Dependent daters have difficulty making decisions and taking responsibility for their lives and their own decisions. When a dependent person enters a relationship, he usually sucks the lifeblood out of the other person, like a tick on a dog. Two dependent daters face an even more impossible situation: two ticks, no dog! Of course, as humans we all depend on others to some degree for certain needs. This is normal and healthy. But a person infected with the un-life will be excessively dependent on the other person to meet most of his or her needs and provide a sense of identity.
3. Depression and Loneliness
Feelings of depression and loneliness are the number one complaint of singles who buy into the notion that someone else can make them happy. This can take many forms, but generally it is a condition that affects the whole person: physically, emotionally, and spiritually. Most people living the un-life will experience some feelings of depression, which may include such characteristics as unhappiness, gloom, lack of energy, and withdrawal from others. It is also not uncommon to experience a drop in self-confidence or self-esteem.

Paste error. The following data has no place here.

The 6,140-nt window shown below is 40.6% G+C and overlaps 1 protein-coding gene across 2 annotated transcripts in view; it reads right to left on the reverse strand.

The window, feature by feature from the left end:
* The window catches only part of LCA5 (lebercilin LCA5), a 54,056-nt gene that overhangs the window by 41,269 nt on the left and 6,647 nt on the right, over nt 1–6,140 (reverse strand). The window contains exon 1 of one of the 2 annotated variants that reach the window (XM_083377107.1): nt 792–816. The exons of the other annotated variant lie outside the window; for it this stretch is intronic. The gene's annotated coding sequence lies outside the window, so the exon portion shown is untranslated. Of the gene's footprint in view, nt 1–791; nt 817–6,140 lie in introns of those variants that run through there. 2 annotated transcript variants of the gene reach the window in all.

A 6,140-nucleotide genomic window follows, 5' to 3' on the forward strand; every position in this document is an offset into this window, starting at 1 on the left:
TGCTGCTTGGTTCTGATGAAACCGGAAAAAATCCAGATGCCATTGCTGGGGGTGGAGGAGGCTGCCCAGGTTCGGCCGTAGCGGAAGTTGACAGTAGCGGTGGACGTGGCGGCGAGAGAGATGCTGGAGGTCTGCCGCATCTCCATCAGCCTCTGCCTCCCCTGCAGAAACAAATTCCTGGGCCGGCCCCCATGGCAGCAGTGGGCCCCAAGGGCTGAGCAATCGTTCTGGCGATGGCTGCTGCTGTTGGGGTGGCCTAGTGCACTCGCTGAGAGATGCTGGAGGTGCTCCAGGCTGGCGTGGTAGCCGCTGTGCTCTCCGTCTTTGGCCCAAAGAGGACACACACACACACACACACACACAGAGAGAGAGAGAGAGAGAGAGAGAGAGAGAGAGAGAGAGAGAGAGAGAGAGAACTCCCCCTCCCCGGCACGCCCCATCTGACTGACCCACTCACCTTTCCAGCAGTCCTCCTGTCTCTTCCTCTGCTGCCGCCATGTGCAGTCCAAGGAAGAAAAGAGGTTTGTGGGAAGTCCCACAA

Reggie attempted to begin a relationship with several different women, and things just didn't click. After three failures and steeped in loneliness, Reggie began to lash out verbally at the women in conversation with his small circle of friends. Immersing himself more and more in the Internet, Reggie cut off normal conversation with his peers and turned his room into a cave. Rage and distorted views of reality ensued, so that when Reggie made an occasional step back into the real world, he was a social black hole and even fewer people wanted to be around him. This only worsened the condition, and soon his life consisted mostly of surfing the Internet and watching television. Reggie exploded on his remaining friends, and he sank deeper into the abyss.